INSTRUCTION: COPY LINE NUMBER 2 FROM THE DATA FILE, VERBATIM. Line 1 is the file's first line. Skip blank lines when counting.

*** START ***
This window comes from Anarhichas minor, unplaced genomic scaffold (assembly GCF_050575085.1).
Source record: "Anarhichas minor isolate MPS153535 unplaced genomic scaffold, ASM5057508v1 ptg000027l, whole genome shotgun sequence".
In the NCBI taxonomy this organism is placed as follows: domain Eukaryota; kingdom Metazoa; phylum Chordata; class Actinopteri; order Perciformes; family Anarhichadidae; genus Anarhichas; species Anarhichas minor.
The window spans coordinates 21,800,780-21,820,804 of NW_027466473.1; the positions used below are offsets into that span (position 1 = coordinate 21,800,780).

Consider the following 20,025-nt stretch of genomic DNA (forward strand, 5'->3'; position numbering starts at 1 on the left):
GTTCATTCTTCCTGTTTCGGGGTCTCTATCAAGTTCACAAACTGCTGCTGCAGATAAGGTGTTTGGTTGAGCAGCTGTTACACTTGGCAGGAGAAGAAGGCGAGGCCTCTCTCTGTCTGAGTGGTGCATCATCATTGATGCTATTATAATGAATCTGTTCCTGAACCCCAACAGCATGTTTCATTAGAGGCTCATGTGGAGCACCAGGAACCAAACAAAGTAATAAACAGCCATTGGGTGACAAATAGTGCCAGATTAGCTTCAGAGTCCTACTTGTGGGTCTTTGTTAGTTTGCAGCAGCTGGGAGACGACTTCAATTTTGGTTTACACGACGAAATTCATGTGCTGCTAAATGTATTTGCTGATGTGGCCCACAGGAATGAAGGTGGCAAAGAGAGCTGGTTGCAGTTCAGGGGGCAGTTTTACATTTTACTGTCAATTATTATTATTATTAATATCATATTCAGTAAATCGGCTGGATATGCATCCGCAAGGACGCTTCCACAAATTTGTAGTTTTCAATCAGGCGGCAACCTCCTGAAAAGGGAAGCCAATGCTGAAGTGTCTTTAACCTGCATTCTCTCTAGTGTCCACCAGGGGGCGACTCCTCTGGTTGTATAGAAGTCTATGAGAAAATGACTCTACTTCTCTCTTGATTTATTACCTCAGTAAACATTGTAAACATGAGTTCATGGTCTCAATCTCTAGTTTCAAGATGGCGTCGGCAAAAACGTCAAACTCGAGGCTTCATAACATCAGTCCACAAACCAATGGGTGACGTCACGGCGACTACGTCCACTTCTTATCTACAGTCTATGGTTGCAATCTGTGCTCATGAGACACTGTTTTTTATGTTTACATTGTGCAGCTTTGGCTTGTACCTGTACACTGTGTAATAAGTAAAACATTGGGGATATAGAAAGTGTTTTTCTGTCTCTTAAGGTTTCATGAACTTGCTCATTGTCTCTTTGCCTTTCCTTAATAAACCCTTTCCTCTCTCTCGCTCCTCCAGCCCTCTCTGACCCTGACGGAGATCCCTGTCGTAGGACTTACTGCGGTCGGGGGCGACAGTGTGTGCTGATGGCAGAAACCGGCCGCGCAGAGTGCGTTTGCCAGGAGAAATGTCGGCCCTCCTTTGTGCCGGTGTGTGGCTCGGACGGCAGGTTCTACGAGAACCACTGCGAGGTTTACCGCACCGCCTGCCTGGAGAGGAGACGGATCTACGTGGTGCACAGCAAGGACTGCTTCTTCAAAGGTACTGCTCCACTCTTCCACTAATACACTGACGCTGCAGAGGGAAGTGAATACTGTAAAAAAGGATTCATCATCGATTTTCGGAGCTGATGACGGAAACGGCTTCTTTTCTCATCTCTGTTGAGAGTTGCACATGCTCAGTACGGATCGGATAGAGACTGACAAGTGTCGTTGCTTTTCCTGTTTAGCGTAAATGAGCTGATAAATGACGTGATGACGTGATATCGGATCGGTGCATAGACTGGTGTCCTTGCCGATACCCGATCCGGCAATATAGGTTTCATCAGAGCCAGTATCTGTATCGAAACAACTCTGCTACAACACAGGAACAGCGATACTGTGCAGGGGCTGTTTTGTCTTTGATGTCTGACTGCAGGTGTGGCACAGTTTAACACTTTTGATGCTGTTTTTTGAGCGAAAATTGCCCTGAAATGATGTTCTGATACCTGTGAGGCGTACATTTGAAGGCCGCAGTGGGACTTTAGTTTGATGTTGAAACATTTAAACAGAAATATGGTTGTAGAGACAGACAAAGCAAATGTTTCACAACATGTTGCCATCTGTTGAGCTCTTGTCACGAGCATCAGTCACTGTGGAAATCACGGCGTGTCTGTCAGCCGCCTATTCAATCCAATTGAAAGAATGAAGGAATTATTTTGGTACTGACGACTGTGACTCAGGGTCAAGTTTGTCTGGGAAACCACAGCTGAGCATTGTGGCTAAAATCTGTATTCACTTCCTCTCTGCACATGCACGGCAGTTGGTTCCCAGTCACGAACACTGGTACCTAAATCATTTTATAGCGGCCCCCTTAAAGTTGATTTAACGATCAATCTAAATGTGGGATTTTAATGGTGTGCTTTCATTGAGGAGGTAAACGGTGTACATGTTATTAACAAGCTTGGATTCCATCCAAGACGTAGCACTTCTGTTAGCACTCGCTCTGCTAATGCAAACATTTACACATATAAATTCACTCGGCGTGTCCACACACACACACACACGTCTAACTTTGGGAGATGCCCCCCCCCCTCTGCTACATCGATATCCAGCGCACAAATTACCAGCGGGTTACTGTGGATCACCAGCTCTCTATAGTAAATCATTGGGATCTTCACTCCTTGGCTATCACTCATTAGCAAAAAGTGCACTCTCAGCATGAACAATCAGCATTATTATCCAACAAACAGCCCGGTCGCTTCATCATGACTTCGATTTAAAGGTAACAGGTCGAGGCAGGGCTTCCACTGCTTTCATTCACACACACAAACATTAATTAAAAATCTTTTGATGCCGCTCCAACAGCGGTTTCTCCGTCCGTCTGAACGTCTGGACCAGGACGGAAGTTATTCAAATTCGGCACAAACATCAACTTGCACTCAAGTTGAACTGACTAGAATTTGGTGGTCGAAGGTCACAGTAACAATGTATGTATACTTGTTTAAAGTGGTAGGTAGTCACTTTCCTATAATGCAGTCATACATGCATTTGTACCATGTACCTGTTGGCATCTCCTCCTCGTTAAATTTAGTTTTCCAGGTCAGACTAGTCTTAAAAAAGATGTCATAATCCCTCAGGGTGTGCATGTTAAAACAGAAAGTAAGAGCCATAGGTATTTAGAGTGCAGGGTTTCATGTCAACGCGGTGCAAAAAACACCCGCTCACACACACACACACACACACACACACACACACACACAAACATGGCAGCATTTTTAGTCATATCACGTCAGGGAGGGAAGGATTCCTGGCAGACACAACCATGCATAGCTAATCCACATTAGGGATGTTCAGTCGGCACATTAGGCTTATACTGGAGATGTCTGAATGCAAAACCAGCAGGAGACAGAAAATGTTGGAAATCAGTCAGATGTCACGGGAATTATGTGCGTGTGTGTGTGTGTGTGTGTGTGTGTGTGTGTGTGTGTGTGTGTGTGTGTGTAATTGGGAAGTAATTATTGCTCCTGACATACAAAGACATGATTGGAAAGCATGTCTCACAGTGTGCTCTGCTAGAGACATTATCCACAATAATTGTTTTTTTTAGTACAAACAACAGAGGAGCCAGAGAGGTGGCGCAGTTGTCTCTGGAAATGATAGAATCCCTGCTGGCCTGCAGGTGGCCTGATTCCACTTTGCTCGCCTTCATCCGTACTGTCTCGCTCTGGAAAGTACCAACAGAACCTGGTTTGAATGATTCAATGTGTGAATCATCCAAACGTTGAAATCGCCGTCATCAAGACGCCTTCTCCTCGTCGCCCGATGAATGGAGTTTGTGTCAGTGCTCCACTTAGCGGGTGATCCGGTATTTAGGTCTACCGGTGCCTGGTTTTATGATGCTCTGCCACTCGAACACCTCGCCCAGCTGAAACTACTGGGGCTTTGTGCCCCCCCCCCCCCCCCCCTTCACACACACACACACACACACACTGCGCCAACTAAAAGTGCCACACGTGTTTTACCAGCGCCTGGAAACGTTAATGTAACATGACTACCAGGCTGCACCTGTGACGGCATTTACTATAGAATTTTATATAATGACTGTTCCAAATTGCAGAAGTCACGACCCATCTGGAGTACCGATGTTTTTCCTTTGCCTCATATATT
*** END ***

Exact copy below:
Source record: "Anarhichas minor isolate MPS153535 unplaced genomic scaffold, ASM5057508v1 ptg000027l, whole genome shotgun sequence".